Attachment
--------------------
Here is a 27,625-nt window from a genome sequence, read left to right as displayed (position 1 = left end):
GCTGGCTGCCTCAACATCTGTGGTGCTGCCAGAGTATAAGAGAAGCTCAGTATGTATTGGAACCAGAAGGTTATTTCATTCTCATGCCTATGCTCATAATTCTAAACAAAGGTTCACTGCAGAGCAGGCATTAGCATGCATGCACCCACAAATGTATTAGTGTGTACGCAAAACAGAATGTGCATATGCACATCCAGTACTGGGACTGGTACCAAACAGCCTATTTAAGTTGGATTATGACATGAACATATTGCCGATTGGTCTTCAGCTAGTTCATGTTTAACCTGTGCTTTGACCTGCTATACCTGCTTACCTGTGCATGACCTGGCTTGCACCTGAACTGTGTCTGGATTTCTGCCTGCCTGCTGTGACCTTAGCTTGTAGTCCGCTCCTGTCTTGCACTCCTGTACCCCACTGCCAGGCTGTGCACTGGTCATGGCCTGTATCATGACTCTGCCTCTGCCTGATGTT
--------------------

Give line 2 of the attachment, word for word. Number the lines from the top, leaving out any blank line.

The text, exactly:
GCTGGCTGCCTCAACATCTGTGGTGCTGCCAGAGTATAAGAGAAGCTCAGTATGTATTGGAACCAGAAGGTTATTTCATTCTCATGCCTATGCTCATAATTCTAAACAAAGGTTCACTGCAGAGCAGGCATTAGCATGCATGCACCCACAAATGTATTAGTGTGTACGCAAAACAGAATGTGCATATGCACATCCAGTACTGGGACTGGTACCAAACAGCCTATTTAAGTTGGATTATGACATGAACATATTGCCGATTGGTCTTCAGCTAGTTCATGTTTAACCTGTGCTTTGACCTGCTATACCTGCTTACCTGTGCATGACCTGGCTTGCACCTGAACTGTGTCTGGATTTCTGCCTGCCTGCTGTGACCTTAGCTTGTAGTCCGCTCCTGTCTTGCACTCCTGTACCCCACTGCCAGGCTGTGCACTGGTCATGGCCTGTATCATGACTCTGCCTCTGCCTGATGTT